Thu, May 04, 2017 - Page 10 News List

China to build state-run Internet encyclopedia site


China plans to launch its own online encyclopedia next year, hoping to build a “cultural Great Wall” that can rival Wikipedia as a go-to information source for Chinese Internet users, whom Beijing fears are being corrupted by foreign influences.

China is under pressure to write its own encyclopedia so it can guide public thought, according to a statement by the project’s executive editor Yang Muzhi (楊牧之) published last month on the Chinese Academy of Sciences’ Web site.

He once listed Wikipedia, which is available in China and Britain’s Encyclopedia Britannica as potential rivals and said the project aims to exceed them, according to an article he wrote late last year.

The project, which would be under the guidance of state-owned China Publishing Group Corp (中國出版集團), “must have Chinese characteristics,” he wrote, adding it would be a “symbol of the country’s cultural and technological development” and increase its soft power and international influence.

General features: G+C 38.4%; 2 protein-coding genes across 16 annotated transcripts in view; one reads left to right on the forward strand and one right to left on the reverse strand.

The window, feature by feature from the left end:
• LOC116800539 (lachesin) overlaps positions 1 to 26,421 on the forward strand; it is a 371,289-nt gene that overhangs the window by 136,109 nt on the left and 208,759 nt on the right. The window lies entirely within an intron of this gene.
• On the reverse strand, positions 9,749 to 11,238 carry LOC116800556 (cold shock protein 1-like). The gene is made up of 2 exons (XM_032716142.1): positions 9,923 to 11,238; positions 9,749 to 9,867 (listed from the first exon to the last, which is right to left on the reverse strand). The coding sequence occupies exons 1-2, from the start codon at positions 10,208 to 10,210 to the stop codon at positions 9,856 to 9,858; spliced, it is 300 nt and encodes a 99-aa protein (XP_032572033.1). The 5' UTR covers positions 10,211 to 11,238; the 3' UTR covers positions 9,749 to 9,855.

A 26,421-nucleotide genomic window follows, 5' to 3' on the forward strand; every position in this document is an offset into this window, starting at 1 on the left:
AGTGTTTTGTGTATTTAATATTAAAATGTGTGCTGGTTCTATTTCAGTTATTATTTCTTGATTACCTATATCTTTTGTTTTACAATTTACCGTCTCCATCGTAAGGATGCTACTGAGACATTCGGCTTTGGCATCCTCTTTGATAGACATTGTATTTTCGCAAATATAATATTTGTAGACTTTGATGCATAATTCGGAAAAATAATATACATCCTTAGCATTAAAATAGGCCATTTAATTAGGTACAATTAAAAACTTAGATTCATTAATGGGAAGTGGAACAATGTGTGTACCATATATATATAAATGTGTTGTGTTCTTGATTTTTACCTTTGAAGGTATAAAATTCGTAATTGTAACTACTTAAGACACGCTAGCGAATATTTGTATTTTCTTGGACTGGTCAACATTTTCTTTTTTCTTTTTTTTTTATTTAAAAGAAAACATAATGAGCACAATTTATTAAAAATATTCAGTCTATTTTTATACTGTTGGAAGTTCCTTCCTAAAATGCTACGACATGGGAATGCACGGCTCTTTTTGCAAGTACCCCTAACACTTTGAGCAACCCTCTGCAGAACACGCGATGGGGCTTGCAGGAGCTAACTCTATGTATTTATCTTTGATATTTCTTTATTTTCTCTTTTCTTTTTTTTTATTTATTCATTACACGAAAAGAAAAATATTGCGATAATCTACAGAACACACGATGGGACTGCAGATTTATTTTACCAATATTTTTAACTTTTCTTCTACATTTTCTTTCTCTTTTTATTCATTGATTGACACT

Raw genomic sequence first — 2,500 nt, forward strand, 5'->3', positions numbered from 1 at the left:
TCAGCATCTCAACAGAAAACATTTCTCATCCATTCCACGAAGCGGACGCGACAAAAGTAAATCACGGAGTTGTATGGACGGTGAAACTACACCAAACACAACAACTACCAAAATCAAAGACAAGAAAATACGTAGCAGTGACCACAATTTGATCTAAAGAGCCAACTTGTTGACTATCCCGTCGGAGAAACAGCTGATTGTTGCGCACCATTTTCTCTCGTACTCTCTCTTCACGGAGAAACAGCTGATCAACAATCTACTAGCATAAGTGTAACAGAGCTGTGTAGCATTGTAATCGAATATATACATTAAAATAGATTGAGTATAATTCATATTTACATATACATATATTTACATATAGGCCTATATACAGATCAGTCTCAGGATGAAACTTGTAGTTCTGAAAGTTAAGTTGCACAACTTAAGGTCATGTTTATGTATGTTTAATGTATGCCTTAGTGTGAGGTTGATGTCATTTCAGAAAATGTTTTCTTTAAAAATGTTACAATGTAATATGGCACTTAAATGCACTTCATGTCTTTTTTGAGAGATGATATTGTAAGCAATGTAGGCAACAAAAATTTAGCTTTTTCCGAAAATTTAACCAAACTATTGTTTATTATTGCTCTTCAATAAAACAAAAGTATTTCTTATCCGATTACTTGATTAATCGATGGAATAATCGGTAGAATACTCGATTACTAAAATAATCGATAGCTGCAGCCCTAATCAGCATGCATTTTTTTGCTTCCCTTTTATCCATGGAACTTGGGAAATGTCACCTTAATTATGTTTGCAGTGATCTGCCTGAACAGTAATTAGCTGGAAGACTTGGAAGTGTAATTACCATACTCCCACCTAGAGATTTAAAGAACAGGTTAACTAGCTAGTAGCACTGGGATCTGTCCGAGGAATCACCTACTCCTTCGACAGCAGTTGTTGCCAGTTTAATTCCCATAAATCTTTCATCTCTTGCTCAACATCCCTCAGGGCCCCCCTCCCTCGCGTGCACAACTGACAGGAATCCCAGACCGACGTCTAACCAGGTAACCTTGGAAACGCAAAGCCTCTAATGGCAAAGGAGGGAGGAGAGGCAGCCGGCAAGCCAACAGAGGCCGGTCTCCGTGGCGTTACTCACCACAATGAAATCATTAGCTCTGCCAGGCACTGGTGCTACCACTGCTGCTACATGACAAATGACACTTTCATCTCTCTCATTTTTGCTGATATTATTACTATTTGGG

Unlike Wikipedia — and its Chinese version Baidu Baike (百度百科) — which are written by volunteers and are in a constant state of revision, the new project, which was approved in 2011, is to be entirely written by professionals.

So far more than 20,000 academics have been enlisted to compile the project, which aims to have more than 300,000 entries by its launch next year .

The new encyclopedia is to be based on a previous printed version, published in book form in 1993. A second edition, which can be accessed through a special terminal, was released in 2009.

The newest version is to be released online before being published in a bound edition.

China has more 700 million Internet users, but a 2015 report by US think tank Freedom House found that the country had the most restrictive online use policies of 65 nations it studied, ranking below Iran and Syria.

It has maintained that its various forms of Internet censorship — collectively known as the “Great Firewall” — are necessary for protecting its national security.

Beijing has issued a new restriction for online freedoms, requiring Chinese Internet users to provide their real names when accessing online news sources.

The new restriction is to come into effect on June 1.

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